Gavan Naden on quitting smoking

It's time to come out. I have been living a lie for more than a year now and feel I have to come clean. During the past 12 months not a single cigarette has made its way between my lips. And it's not that I want to sanctimoniously preach to all those who have tried and failed to quit. In fact, it's anything but. And here's the rub - shhhhh! - it's been a secret. I really didn't want any of my avid smoking friends to know. So I have remained isolated and furtive in an attempt to be . . . a secret non-smoker.

Only a paltry 50,000 out of an estimated two million quitters at the turn of the millennium are still on course. On this evidence, smokers have a one in 40 chance of giving up.

So it was a real piece of luck because on that night it was my 40th attempt. I was on a promise. As Big Ben struck for the year 2000, I exhaled, stubbed out, and said goodbye to a very old friend. "I love you," I mumbled, while sipping my millennium champagne. Who was I to rely on now?

I started smoking Dunhill while at college. I liked the colour of the pack, and thought it gave me an added level of sophistication. At that stage I thought it was just for fun. But when John Player Special released an all-black packet that was 20p cheaper, I immediately swapped allegiance. By then I was using my addiction in many positive ways. I made an entire coffee table from used packets. It didn't take long and I felt encouraged as I glued each new section in place. I took still-life photographs of backlit empty packs, next to a old shoe. It was supposed to mean something, but I can't remember what now.

By the time I'd left college, I knew it was impossible to stop without some effort, so I changed to a low-tar brand. And I knew I was in trouble when many a time I desperately searched for fag butts in the ash tray at the end of an evening.

But what was going to replace the void left if I did quit? What else can you light, inhale, flick, exhale? It occupies your hands, your mind and provides solace and security when all else fails. And all the while smokers have each other to bolster themselves.

Smokers notoriously want quitters to fall back into their old ways. And as many of my friends smoked I knew better than to admit to a campaign of denial. So I took a vow not to reveal my decision to stop. I claimed a bad cold or irritating cough was the reason I was having a "short break" from fags. (Which was not actually that untrue, as two weeks into the regime, I developed a hacking splutter that lasted a month.)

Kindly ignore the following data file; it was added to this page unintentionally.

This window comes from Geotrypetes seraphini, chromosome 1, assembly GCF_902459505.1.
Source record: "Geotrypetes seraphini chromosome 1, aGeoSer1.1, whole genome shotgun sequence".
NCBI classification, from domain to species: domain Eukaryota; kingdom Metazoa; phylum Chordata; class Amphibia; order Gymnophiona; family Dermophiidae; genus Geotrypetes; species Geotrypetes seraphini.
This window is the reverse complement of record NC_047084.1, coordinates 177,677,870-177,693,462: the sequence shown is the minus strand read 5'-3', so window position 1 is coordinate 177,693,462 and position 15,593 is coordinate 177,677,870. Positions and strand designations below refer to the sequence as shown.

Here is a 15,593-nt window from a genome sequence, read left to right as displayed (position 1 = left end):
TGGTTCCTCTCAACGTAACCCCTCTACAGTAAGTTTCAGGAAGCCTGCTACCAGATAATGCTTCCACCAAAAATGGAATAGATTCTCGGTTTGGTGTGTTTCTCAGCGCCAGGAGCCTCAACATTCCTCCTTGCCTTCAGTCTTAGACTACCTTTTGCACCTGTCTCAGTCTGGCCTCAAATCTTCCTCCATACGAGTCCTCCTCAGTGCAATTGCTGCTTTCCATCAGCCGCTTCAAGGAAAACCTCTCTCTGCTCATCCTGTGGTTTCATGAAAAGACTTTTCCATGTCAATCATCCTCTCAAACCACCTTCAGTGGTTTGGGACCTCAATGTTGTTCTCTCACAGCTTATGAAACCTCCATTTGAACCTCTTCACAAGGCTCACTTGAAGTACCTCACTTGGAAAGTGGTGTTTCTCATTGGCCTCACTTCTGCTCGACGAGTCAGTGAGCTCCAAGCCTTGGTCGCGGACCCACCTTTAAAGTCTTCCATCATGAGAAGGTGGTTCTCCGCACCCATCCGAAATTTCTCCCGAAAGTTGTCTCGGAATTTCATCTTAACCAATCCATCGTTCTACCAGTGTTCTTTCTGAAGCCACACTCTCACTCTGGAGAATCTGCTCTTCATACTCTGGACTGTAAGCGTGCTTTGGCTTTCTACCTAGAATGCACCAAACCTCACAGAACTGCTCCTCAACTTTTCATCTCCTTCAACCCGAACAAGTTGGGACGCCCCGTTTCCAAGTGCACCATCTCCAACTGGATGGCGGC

As time went on my secret became more difficult to deal with. So I became a master at non-smoking excuses. As the dinner party between -courses ciggies appeared, I would nip out of the room on some arbitrary excuse, or wave my hand to indicate I was still eating. A favourite was a short cough immediately followed by mumbling: "Not just now, thanks."

Why carry on with this ridiculous charade? Well smokers have a special camaraderie. It's like a club, a perfect relationship that can only be acquired between people who understand. Demand a smoker gives up and they will immediately take out a Silk Cut to blow smoke in your face. Smokers are only too happy to flaunt their habit, after all it's legal, rebellious and can be justified by providing the government with a huge income.

And more importantly how could I turn my back on the smokers' clan? The allure, fascination and desire to smoke is entwined with the need to be part of the fag fraternity. All those clandestine meetings, the conspiratorial whispers as the packet is slowly stripped of its cellophane cover; and the snort at non-smokers' efforts to make us stop. The smokers' clan is a powerful group, attack it and it redoubles its efforts to fight back. Kick the addicts and they bounce straight back up, cigarettes blazing. Ban us from the kitchen, and we move to the bathroom; ban us from the hall, we traipse into the garden; evict us from the office, and we happily pollute the street.

It was always us against the rest of the world - especially all those holier-than-thou do gooders. Go into a bar and what do you see - row upon row of smokers, laughing, joking and sharing. Watch the elegant French ladies on the beach and they come with a smoking stick in hand. But enter the pious world of west-coast anal America and they will shoot on sight if you so much as move a hand to your inside pocket. Get a life, we'd snigger.

And that is where a smokers' dilemma really does kick in, as we all know the real truth. It is a killer, and the life at risk is ours. Every year, around this time, we endure those appalling smoking statistics. The personal account of lung disease; the horrifying number of related premature deaths; the deep financial expense.

Yet all these shock-horror images and powerful words hold many back not a jot. Millions choose to carry on smoking despite the damning evidence. And the reasons for doing so are far more complex than addiction to nicotine.

But one year on, as I greeted 2001 it dawned on me: I am still surrounded by the same people as before, and that ever-present monkey on my back has gone. It's good not to live with the sub-conscious fear of some appalling illness. It's good not to have to slap my pockets to ensure the fags and matches are there, and it's good not to have to clear away the remains of a night's inhalation.

And I don't care who knows anymore.

Thanks to guardian.co.uk who have provided this article. View the original here.